Havent tasted it....its got sugar...nono for me
*sigh*

I love Sahadis as well. Wish I was not as lazy about going to Atlantic avenue. There are two great stores opposite one another. Sahadis and Oriental Baker.

Oriental Bakery has the best Basboussa and other Middle Eastern sweet. It is my own little bit of paradise in NYC.

and if you treat the guys and gals with a little kindness (I love to go in and make snide remarks about the snide yuppies that frequent the place...right in front of them...not all yuppies are snooty and snotty little whine cellars...but having done the same kinda job as the folks at Sahadis....and experiencing the same kinda nonsense.....in light of how well they treat ME....Im rather protective of them) theyll go to the mat for you.
I seriously doubt Charlie would have it any other way.
And for GOD sake dont forget Damascus Bakery.

#53 Suvir Saran

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Posted 02 August 2002 - 03:18 PM

And for GOD sake dont forget Damascus Bakery.

Yes... They have some of the nicest packaged Pita I have ever found.

#54 Suvir Saran

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Posted 02 August 2002 - 03:27 PM

At the Johari Bazaar (Jewelers Bazaar, that has many Diamond and Gem traders from the Diamond district in NYC always there in abundance) and also at the Hawa Mahal (Wind Palace) in Jaipur, you can find on the street corners some of the best Gulaab Kaa Thanda.

Gulaab Kaa Thanda is the nicest Rose Milk Shake I have ever drunk or will in my lifetime, I am afraid. Maybe the family making them is from the Chefette and Steve Klc school of subtlety and finesse.

The milk is whole milk that has only been enriched with very little heavy cream. It is flavored with home made- PURE rose water, crushed rose petals and just a very very almost insignificant amount of sugar. The mix if churned and frothed and then served in very Tall glasses called Ek Ser Ke Gilass (Glasses that measure One Ser, I think one Ser equals a litre of milk, not sure. I will have to check on that.) and the mix is chilled when you drink it. It is long after you have left the Johari bazaar that your mouth begins to experience the sensations left by the essence of the rose. It is too late to go back for another glass of heaven. So all you can do is wait for the next time you will be near that busy and bustling market. And if you are like me, it will be later that same day.

Funniest was that recently I was introduced to a financial analyst whose job was to court the royal family of Jaipur to invest their money in his NYC Private Bank. He missed this milk the most from his visits to Jaipur. He said he wakes up often at night, for he is lost dreaming about food even as he is happily sharing his space with his beloved wife. But those dreams make him smile and want to share with her what he is able to experience while working in foreign lands.

#55 chefette

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Posted 14 August 2002 - 11:15 AM

I just found an interesting site with several rose petal recipes that might be of interest

http://www.amityheri...com/Edible.html
Amity Heritage Roses

#56 Eden

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Posted 26 June 2006 - 04:00 PM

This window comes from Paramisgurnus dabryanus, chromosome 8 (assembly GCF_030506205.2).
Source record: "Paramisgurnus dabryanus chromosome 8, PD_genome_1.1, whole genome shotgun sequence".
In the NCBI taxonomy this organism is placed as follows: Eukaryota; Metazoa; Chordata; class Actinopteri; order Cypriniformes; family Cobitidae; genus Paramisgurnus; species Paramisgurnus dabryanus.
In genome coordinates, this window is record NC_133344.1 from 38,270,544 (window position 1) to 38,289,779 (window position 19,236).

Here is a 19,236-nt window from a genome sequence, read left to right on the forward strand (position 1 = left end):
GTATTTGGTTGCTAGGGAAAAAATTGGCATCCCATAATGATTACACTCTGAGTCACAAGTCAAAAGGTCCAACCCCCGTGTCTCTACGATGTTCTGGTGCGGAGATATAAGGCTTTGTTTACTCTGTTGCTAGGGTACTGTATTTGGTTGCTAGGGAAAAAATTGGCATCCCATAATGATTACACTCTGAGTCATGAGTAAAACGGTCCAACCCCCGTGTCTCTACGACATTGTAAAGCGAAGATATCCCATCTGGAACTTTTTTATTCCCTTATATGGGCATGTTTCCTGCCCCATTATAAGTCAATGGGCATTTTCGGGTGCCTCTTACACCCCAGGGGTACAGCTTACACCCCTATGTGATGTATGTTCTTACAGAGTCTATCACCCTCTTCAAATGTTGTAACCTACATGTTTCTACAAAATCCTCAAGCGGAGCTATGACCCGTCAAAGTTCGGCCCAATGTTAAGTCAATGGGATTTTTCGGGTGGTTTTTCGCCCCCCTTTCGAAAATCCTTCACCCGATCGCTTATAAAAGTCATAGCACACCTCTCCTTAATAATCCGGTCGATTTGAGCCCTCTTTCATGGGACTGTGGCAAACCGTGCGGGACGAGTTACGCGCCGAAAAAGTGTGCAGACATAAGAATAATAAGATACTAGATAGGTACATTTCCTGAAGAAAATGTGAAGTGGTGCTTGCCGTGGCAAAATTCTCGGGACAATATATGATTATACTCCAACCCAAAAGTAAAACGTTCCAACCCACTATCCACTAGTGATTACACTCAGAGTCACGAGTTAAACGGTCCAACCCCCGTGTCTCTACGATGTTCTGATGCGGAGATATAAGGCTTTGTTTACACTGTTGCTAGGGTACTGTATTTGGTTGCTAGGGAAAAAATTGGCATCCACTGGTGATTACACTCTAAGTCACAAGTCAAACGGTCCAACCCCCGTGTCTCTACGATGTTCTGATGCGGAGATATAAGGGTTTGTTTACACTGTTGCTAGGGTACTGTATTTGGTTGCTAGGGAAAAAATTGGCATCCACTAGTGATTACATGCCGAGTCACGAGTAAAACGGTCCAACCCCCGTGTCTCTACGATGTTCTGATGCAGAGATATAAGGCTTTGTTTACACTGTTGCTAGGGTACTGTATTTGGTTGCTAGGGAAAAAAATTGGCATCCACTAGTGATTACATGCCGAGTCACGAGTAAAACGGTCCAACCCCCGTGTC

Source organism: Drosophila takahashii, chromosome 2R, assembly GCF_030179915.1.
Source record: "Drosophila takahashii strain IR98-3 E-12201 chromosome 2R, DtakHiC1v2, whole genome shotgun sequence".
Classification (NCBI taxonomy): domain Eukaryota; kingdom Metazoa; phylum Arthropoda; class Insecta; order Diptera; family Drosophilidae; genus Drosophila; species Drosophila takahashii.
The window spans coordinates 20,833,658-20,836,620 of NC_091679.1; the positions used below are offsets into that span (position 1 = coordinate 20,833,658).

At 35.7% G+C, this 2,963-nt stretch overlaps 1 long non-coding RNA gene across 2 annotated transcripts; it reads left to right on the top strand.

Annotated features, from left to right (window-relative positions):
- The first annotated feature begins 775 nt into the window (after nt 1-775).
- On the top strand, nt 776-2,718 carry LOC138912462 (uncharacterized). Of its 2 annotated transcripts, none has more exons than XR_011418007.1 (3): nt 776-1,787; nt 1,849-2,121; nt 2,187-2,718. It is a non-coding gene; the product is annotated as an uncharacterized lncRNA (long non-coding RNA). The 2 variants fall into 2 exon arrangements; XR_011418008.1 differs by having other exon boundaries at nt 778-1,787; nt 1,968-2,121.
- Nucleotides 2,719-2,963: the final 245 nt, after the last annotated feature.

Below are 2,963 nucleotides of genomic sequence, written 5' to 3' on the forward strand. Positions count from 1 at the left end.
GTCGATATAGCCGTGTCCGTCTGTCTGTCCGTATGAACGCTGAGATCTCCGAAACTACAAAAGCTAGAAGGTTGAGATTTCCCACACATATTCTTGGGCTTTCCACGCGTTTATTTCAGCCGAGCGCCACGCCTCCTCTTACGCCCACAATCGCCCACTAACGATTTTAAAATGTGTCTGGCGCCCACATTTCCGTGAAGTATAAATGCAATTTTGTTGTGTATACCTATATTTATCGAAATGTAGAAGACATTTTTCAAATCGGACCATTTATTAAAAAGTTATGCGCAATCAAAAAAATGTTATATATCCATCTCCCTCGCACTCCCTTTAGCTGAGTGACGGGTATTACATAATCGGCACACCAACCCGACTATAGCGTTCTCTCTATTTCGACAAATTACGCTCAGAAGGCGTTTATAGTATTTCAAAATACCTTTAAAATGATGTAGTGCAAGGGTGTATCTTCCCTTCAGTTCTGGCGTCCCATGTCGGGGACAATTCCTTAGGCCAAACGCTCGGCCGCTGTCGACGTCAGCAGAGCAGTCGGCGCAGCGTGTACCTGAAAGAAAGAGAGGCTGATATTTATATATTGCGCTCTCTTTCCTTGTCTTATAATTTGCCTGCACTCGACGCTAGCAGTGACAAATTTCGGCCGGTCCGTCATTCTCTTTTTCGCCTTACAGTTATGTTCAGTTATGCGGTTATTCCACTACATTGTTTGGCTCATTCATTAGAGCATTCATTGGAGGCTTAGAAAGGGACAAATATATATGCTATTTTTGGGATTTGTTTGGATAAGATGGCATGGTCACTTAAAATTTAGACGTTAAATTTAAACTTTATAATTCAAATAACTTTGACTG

rather than start a new thread, I'll just bring this one to the top

A friend & I just candied a bunch of rose petals. normally I use them fairly quickly, but in this case we'd like to save them until october. any tips for storing candied rose petals for several months? We used only sugar & rosewater (no egg) for our candying process if that matters.
Do you suffer from Acute Culinary Syndrome? Maybe it's time to get help...

#57 Fibilou

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Posted 09 April 2007 - 07:48 AM

I am having our caterers make an adaptation of Pierre Herme's ispahan for the dessert at my upcoming wedding, I am doing the rose petal garnish myself.

Please could someone give me a tip on getting the "dewdrop" on the tip of the petal perfect - I was thinking gelatine leaf, but have experimented and cannot get it quite right. Also it would be helpful for the florist to know which roses to order.

Thanks
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#58 chefpeon

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Posted 09 April 2007 - 10:11 AM

Regarding the type of roses, I would just say to the florist "red roses", as the garnish is simply a red rose petal. I would specify that the roses need to be just on the verge of blooming or beginning to bloom so that you are assured a hearty fresh petal. There actually is an Ispahan Rose, but it is pink and obviously not the type of rose petal Herme is using as a garnish.
Posted Image

The "dewdrop" on the rose is sugar syrup. Most likely, knowing Herme, a rose syrup. The "drop" would be placed on the rose petal shortly before service, and needs to go on the petal AFTER the petal has been placed on the dessert. Trying to place "dewdrops" on rose petals in advance, and then trusting the caterers to get the petals on the desserts without the drop falling off is just askin' for trouble. Give the caterers a box of petals (or just the roses themselves) and a squeeze bottle with a fairly viscous sugar syrup solution inside. The tip of the squeeze bottle should have an opening that is really really small. Instruct the caterers to place the petal on top (it's probably held in place with the same buttercream that's inside of the macaron) and then to squeeze a "drop" on the rose petal. Give them a picture of what you want, or show them step-by-step how to do it, and then hope they can pull it off. :raz:
Posted Image

Edited by chefpeon, 09 April 2007 - 10:12 AM.


#59 SarahW

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Posted 09 April 2007 - 10:26 AM

The Herme recipe published in Art Culinaire in summer of 2005, included the dew-drop.

It's just a drop of glucose.

That you can pick up in specialty shops, online, or, at Wal-mart, craft stores like Michael's or other vendors that stock Wilton cake decorating supplies.

#60 arriba!

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Posted 09 April 2007 - 10:32 AM

Your guests are lucky indeed! Watch out for wedding crashers!!